— -- An early season blast of cold air, which first interrupted Halloween plans from the Great Lakes down to the central Appalachians on Friday, pushed further south this morning, and snow blanketed the ground in some unlikely places, including central South Carolina.
This system first brought several inches of snow to parts the Great Lakes and strong winds moved through the Chicago area on Friday. These winds caused waves of up to 20 feet on Lake Michigan, which pounded Lake Shore Drive causing flooding during the Friday evening commute.
While the snow and cold is not unheard of for the Great Lakes this time of year, the snow this morning in central South Carolina certainly caught some residents off guard. Columbia recorded its earliest snowfall on record.
The central Appalachians received the highest snowfall amounts, with some areas receiving well over a foot. The heavy, wet snow, in conjunction with leaves still on many trees, caused downed trees and scattered power outages.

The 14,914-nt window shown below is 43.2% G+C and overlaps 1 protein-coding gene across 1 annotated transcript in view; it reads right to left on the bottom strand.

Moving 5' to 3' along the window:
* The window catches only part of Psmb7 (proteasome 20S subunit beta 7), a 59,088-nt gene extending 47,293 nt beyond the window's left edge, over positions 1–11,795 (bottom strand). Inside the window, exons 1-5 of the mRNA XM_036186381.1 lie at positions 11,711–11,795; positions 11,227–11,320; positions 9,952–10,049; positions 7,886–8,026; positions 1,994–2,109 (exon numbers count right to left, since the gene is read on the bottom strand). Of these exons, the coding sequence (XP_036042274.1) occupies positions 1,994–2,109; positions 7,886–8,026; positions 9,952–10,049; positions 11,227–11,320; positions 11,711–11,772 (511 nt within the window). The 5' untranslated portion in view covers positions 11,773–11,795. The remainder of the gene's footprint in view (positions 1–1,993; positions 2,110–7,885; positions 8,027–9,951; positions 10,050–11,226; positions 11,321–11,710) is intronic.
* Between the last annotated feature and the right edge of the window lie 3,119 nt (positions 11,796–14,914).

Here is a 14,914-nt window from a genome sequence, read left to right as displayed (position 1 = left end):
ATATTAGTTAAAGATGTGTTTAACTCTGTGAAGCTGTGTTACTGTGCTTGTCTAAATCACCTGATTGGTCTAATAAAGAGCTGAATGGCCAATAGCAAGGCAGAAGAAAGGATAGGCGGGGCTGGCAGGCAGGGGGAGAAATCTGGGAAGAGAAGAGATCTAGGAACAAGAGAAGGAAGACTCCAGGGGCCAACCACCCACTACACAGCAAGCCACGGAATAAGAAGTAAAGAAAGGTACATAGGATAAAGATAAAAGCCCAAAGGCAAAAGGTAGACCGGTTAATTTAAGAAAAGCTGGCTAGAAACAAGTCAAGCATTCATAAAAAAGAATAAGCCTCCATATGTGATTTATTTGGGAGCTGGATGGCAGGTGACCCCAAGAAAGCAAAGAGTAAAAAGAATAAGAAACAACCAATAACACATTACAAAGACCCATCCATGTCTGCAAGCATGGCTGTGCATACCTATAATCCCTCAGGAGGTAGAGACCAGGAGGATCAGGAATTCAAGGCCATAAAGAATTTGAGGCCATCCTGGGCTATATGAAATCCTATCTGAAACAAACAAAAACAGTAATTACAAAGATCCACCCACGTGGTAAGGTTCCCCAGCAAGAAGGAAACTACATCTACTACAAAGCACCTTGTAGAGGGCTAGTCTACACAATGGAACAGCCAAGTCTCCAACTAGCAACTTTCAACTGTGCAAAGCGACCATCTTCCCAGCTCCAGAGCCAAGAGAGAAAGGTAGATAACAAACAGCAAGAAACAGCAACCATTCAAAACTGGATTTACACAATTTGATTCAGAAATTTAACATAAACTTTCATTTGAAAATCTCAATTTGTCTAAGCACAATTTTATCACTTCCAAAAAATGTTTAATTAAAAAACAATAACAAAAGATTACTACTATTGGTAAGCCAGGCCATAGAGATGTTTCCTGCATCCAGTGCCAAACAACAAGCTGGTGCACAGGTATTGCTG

As of Saturday evening, the highest reported snowfall total was an impressive 22 inches of snow which fell on Mount Le Conte, part of the Great Smoky Mountains National Park in Tennessee.
Even though the storm was expected to move out of the region tonight, the cold air will remain in place and continue its push southward. Record low temperatures are possible as far south as southern Florida on Sunday morning. Temperatures will be running up to 20 degree below normal for the beginning of November.
Looking into next week, temperatures will quickly moderate across the region to more seasonable levels.